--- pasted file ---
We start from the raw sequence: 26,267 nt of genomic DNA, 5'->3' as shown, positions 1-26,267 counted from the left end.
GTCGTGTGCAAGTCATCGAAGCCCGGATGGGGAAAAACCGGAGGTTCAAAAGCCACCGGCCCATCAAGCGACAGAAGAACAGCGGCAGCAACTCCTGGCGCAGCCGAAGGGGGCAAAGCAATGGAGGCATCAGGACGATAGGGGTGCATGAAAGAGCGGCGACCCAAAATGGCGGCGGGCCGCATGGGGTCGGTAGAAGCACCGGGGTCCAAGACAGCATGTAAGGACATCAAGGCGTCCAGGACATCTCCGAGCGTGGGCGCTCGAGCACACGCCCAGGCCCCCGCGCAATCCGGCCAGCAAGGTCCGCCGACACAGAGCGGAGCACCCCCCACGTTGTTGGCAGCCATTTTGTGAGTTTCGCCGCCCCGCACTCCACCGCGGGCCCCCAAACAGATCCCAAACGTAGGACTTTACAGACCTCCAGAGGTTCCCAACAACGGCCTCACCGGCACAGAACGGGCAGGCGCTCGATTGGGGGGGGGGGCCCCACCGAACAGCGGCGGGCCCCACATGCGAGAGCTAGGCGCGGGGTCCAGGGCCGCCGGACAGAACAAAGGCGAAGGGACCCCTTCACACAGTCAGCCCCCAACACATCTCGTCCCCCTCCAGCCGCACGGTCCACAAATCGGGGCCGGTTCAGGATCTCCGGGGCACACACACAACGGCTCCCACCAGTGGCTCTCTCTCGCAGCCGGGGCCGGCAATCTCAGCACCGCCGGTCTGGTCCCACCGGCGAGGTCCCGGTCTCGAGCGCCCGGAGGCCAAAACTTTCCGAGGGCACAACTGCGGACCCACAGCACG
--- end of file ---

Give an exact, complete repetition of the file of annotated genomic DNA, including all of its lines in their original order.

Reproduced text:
We start from the raw sequence: 26,267 nt of genomic DNA, 5'->3' as shown, positions 1-26,267 counted from the left end.
GTCGTGTGCAAGTCATCGAAGCCCGGATGGGGAAAAACCGGAGGTTCAAAAGCCACCGGCCCATCAAGCGACAGAAGAACAGCGGCAGCAACTCCTGGCGCAGCCGAAGGGGGCAAAGCAATGGAGGCATCAGGACGATAGGGGTGCATGAAAGAGCGGCGACCCAAAATGGCGGCGGGCCGCATGGGGTCGGTAGAAGCACCGGGGTCCAAGACAGCATGTAAGGACATCAAGGCGTCCAGGACATCTCCGAGCGTGGGCGCTCGAGCACACGCCCAGGCCCCCGCGCAATCCGGCCAGCAAGGTCCGCCGACACAGAGCGGAGCACCCCCCACGTTGTTGGCAGCCATTTTGTGAGTTTCGCCGCCCCGCACTCCACCGCGGGCCCCCAAACAGATCCCAAACGTAGGACTTTACAGACCTCCAGAGGTTCCCAACAACGGCCTCACCGGCACAGAACGGGCAGGCGCTCGATTGGGGGGGGGGGCCCCACCGAACAGCGGCGGGCCCCACATGCGAGAGCTAGGCGCGGGGTCCAGGGCCGCCGGACAGAACAAAGGCGAAGGGACCCCTTCACACAGTCAGCCCCCAACACATCTCGTCCCCCTCCAGCCGCACGGTCCACAAATCGGGGCCGGTTCAGGATCTCCGGGGCACACACACAACGGCTCCCACCAGTGGCTCTCTCTCGCAGCCGGGGCCGGCAATCTCAGCACCGCCGGTCTGGTCCCACCGGCGAGGTCCCGGTCTCGAGCGCCCGGAGGCCAAAACTTTCCGAGGGCACAACTGCGGACCCACAGCACG